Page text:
And I understand that those three statements, as brief and seemingly innocuous as they appear to be, are still controversial. To understand why some of the very long history of the Israeli-Palestinian conflict must be addressed.

I believe the Nakba of 1948 was real and resulted in the forced eviction of hundreds of thousands of civilian Palestinians from their ancestral homelands by Israeli forces in the lead up to, and during the first Arab-Israeli war. In so doing the Israeli’s built a predominantly Jewish state but at what cost? In their quest for a homeland the Israeli leadership was willing to delegate an entire people to the slums of statelessness and despair that continues to this day.

Why did this happen? Yes there was a war, preceded by a civil war. Yes there was a similar eviction of Jews by Arab states. Yes there was escalating tensions, clashes and even massacres between the two groups leading up to, and during the war. But more importantly, I believe, the genesis of the Nakba happened decades earlier with the rise of antisemitism culminating in the horrors of the Holocaust that shook the Jewish peoples faith in humanity. I believe that loss of faith created the necessary widespread desire for a Jewish state. A desire that originated with Zionism but peaked following the end of World War 2, just as British authorities were leaving. A desire so strong that Jewish commanders and militias were willing to commit ethnic cleansing, i.e. the Nakba, in order to achieve it.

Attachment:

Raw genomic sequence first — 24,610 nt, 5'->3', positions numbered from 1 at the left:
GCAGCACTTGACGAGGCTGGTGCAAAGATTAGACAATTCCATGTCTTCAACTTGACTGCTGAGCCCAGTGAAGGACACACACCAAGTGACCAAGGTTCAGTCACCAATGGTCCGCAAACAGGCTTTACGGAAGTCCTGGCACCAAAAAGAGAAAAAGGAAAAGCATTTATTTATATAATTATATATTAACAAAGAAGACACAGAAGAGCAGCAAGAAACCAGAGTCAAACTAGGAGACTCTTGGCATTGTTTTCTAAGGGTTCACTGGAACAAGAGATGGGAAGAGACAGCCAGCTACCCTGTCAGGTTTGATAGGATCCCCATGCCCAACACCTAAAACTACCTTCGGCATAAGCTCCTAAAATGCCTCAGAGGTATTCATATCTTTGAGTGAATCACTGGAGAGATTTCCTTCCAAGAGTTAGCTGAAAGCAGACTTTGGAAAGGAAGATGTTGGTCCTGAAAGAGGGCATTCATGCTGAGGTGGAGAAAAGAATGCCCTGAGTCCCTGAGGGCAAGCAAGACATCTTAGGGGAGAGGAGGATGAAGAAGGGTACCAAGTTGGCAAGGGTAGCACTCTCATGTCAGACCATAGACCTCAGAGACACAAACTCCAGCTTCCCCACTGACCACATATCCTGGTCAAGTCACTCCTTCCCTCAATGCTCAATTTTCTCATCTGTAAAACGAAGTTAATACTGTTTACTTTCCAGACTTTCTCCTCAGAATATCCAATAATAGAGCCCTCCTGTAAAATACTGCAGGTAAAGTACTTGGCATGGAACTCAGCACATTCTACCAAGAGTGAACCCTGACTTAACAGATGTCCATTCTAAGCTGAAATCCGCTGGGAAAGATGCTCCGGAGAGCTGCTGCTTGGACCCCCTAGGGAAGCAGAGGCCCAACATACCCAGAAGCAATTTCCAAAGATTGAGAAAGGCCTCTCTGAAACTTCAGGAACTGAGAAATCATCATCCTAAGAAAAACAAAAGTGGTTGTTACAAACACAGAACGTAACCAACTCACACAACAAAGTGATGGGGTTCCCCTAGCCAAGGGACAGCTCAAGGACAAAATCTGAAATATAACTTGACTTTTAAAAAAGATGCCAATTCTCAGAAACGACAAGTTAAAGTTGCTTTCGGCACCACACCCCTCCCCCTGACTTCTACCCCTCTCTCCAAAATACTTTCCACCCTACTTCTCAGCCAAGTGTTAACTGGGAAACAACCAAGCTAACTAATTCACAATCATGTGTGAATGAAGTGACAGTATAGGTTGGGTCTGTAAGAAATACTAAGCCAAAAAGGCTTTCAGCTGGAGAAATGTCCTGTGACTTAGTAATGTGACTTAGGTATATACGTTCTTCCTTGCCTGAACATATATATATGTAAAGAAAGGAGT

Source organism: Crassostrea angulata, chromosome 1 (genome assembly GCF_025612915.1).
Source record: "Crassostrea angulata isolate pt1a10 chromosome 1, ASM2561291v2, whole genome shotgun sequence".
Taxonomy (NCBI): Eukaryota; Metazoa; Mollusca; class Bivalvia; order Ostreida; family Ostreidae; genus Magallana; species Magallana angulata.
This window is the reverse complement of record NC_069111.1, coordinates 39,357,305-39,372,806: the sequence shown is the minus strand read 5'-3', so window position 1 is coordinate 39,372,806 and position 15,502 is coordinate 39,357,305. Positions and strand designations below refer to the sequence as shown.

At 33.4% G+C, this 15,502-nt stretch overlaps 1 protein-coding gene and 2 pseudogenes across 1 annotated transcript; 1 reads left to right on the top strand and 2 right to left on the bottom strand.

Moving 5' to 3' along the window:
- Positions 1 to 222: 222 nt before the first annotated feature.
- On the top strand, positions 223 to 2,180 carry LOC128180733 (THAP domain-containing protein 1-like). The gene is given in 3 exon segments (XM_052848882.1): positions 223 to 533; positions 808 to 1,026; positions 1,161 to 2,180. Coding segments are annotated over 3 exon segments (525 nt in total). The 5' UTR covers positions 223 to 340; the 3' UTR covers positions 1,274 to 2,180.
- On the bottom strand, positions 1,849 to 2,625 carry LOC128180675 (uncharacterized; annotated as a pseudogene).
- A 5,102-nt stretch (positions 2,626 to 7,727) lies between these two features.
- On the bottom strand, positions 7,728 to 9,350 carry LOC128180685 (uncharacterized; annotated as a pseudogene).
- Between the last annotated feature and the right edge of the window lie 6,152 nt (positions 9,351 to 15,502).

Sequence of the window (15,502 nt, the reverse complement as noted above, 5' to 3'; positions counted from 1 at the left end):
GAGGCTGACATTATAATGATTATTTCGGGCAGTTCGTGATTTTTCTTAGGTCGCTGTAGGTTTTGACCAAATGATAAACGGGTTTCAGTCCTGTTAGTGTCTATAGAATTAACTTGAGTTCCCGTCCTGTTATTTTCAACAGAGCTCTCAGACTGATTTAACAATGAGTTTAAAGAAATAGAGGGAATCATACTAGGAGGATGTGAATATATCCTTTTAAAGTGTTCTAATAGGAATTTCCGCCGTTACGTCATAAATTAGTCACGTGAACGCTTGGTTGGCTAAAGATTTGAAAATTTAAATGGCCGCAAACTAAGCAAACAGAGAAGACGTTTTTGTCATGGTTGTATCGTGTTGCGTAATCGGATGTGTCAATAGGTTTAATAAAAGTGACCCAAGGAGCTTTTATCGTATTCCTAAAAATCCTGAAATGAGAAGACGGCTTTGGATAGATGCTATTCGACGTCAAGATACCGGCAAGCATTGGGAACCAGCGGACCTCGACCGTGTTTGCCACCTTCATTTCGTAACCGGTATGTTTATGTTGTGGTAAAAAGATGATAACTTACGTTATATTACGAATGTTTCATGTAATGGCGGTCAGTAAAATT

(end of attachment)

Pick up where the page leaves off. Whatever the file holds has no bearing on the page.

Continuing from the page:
I believe when a people’s faith in humanity is shattered they are capable of thinking the unthinkable and committing such acts. In this case to segregate themselves from the rest of humanity and thereby provide themselves greater assurance that they can be masters of their own destiny.

In fairness that faith in humanity was shattered by a much greater evil perpetrated on the Jewish people. The Holocaust represented something far worse than a loss of faith in humanity. It represented a near total loss of humanity on the part of the Nazi’s and their hellish Final Solution. I believe its wretched impact reverberated through to the Nakba of 1948 and into the consciousness of Jewish leaders, and commanders of the time. In their desire to be masters of their own fate and prevent any future genocide of the Jewish people they did the unthinkable.

Were they justified? The question is when a people’s faith in humanity is lost due to state-sponsored genocidal hate, do other war crimes, i.e. ethnic cleansing, become acceptable in an effort to counter that hatred and thereby possibly prevent a similar atrocity at some point in the future?